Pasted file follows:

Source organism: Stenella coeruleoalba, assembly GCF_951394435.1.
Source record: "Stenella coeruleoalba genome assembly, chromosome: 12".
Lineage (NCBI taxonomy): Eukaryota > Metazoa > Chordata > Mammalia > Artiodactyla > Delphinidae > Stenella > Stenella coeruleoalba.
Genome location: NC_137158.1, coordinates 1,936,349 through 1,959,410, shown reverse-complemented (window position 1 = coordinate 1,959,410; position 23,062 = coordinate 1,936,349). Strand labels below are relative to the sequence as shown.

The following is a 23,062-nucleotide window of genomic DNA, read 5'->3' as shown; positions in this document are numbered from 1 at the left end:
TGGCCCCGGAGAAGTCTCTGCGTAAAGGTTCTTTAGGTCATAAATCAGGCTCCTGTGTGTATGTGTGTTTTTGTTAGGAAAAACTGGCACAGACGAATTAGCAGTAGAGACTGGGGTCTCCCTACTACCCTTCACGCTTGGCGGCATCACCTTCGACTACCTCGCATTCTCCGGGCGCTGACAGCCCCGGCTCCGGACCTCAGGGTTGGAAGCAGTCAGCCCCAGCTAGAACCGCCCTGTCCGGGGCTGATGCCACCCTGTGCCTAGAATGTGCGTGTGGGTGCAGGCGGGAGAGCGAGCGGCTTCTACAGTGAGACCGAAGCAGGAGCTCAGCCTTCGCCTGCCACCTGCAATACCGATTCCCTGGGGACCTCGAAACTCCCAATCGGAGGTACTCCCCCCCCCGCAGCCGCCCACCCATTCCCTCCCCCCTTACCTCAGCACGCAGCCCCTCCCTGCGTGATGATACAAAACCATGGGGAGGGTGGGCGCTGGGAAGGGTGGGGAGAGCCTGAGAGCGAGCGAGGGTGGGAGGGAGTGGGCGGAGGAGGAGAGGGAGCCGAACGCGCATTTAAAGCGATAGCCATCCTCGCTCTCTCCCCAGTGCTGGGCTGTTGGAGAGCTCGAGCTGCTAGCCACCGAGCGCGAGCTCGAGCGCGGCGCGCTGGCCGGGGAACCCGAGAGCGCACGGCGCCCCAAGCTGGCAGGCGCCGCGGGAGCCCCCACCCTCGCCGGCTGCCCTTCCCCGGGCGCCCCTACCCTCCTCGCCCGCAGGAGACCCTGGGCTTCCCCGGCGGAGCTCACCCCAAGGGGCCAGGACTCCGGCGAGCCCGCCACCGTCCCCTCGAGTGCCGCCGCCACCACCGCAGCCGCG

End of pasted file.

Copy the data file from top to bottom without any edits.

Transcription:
Source organism: Stenella coeruleoalba, assembly GCF_951394435.1.
Source record: "Stenella coeruleoalba genome assembly, chromosome: 12".
Lineage (NCBI taxonomy): Eukaryota > Metazoa > Chordata > Mammalia > Artiodactyla > Delphinidae > Stenella > Stenella coeruleoalba.
Genome location: NC_137158.1, coordinates 1,936,349 through 1,959,410, shown reverse-complemented (window position 1 = coordinate 1,959,410; position 23,062 = coordinate 1,936,349). Strand labels below are relative to the sequence as shown.

The following is a 23,062-nucleotide window of genomic DNA, read 5'->3' as shown; positions in this document are numbered from 1 at the left end:
TGGCCCCGGAGAAGTCTCTGCGTAAAGGTTCTTTAGGTCATAAATCAGGCTCCTGTGTGTATGTGTGTTTTTGTTAGGAAAAACTGGCACAGACGAATTAGCAGTAGAGACTGGGGTCTCCCTACTACCCTTCACGCTTGGCGGCATCACCTTCGACTACCTCGCATTCTCCGGGCGCTGACAGCCCCGGCTCCGGACCTCAGGGTTGGAAGCAGTCAGCCCCAGCTAGAACCGCCCTGTCCGGGGCTGATGCCACCCTGTGCCTAGAATGTGCGTGTGGGTGCAGGCGGGAGAGCGAGCGGCTTCTACAGTGAGACCGAAGCAGGAGCTCAGCCTTCGCCTGCCACCTGCAATACCGATTCCCTGGGGACCTCGAAACTCCCAATCGGAGGTACTCCCCCCCCCGCAGCCGCCCACCCATTCCCTCCCCCCTTACCTCAGCACGCAGCCCCTCCCTGCGTGATGATACAAAACCATGGGGAGGGTGGGCGCTGGGAAGGGTGGGGAGAGCCTGAGAGCGAGCGAGGGTGGGAGGGAGTGGGCGGAGGAGGAGAGGGAGCCGAACGCGCATTTAAAGCGATAGCCATCCTCGCTCTCTCCCCAGTGCTGGGCTGTTGGAGAGCTCGAGCTGCTAGCCACCGAGCGCGAGCTCGAGCGCGGCGCGCTGGCCGGGGAACCCGAGAGCGCACGGCGCCCCAAGCTGGCAGGCGCCGCGGGAGCCCCCACCCTCGCCGGCTGCCCTTCCCCGGGCGCCCCTACCCTCCTCGCCCGCAGGAGACCCTGGGCTTCCCCGGCGGAGCTCACCCCAAGGGGCCAGGACTCCGGCGAGCCCGCCACCGTCCCCTCGAGTGCCGCCGCCACCACCGCAGCCGCG